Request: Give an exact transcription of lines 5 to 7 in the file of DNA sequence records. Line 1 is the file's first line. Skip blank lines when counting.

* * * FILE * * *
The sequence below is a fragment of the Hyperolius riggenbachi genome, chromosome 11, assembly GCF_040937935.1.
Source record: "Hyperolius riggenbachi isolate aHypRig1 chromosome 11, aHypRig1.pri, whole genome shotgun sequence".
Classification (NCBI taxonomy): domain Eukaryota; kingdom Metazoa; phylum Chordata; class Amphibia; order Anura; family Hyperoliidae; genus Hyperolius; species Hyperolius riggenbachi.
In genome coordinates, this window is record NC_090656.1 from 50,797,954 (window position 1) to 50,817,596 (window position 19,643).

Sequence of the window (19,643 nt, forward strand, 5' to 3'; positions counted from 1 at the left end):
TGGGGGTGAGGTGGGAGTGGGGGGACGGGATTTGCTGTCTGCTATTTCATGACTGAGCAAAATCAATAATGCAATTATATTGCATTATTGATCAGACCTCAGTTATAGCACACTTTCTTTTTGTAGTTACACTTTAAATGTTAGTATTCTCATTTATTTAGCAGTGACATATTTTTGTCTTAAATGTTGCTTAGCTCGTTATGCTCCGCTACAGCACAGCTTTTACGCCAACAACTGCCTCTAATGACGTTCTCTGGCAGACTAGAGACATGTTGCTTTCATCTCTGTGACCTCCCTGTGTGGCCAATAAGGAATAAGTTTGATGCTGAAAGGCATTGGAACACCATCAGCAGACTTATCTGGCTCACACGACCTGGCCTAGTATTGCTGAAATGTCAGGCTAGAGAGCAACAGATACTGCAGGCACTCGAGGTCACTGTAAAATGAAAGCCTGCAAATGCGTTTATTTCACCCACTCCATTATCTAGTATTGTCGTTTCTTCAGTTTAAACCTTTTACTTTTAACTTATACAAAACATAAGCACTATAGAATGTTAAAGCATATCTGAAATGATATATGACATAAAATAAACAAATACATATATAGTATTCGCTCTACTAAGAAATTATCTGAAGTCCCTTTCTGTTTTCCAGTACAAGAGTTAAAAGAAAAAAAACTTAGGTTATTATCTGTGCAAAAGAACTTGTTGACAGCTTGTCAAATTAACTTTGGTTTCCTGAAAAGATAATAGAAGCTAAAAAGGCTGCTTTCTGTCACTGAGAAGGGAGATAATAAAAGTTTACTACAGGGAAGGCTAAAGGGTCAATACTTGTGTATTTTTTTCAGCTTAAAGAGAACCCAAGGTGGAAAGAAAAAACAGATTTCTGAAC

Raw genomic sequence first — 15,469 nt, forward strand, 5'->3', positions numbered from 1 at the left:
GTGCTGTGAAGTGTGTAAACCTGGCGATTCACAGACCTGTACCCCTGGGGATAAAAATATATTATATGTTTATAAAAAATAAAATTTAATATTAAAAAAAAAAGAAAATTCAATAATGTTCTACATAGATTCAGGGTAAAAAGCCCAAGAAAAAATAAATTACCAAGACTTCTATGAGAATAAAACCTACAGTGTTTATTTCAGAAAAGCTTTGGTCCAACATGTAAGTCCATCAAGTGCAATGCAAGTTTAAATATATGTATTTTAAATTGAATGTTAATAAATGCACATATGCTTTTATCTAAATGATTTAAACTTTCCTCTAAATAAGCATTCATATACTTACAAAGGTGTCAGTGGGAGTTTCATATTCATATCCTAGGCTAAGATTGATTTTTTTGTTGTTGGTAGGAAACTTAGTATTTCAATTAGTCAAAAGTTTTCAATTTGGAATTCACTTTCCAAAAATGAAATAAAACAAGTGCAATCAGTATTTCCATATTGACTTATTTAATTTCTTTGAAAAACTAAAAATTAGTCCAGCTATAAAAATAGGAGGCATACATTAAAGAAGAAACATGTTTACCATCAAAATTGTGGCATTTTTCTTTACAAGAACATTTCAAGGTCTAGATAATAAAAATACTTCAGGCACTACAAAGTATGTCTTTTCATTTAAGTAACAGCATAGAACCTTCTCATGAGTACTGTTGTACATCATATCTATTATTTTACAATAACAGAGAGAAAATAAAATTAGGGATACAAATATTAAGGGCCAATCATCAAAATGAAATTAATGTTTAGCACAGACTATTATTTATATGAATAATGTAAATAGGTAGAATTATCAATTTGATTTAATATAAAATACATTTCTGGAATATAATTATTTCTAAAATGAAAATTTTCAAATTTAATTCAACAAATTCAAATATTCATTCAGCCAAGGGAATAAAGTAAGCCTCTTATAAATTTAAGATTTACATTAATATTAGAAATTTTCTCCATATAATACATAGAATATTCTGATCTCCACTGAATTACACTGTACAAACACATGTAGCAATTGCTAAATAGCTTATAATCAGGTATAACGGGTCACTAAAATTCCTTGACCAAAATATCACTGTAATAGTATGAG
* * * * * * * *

Sequence of the window (19,643 nt, forward strand, 5' to 3'; positions counted from 1 at the left end):
TGGGGGTGAGGTGGGAGTGGGGGGACGGGATTTGCTGTCTGCTATTTCATGACTGAGCAAAATCAATAATGCAATTATATTGCATTATTGATCAGACCTCAGTTATAGCACACTTTCTTTTTGTAGTTACACTTTAAATGTTAGTATTCTCATTTATTTAGCAGTGACATATTTTTGTCTTAAATGTTGCTTAGCTCGTTATGCTCCGCTACAGCACAGCTTTTACGCCAACAACTGCCTCTAATGACGTTCTCTGGCAGACTAGAGACATGTTGCTTTCATCTCTGTGACCTCCCTGTGTGGCCAATAAGGAATAAGTTTGATGCTGAAAGGCATTGGAACACCATCAGCAGACTTATCTGGCTCACACGACCTGGCCTAGTATTGCTGAAATGTCAGGCTAGAGAGCAACAGATACTGCAGGCACTCGAGGTCACTGTAAAATGAAAGCCTGCAAATGCGTTTATTTCACCCACTCCATTATCTAGTATTGTCGTTTCTTCAGTTTAAACCTTTTACTTTTAACTTATACAAAACATAAGCACTATAGAATGTTAAAGCATATCTGAAATGATATATGACATAAAATAAACAAATACATATATAGTATTCGCTCTACTAAGAAATTATCTGAAGTCCCTTTCTGTTTTCCAGTACAAGAGTTAAAAGAAAAAAAACTTAGGTTATTATCTGTGCAAAAGAACTTGTTGACAGCTTGTCAAATTAACTTTGGTTTCCTGAAAAGATAATAGAAGCTAAAAAGGCTGCTTTCTGTCACTGAGAAGGGAGATAATAAAAGTTTACTACAGGGAAGGCTAAAGGGTCAATACTTGTGTATTTTTTTCAGCTTAAAGAGAACCCAAGGTGGAAAGAAAAAACAGATTTCTGAAC

Raw genomic sequence first — 15,469 nt, forward strand, 5'->3', positions numbered from 1 at the left: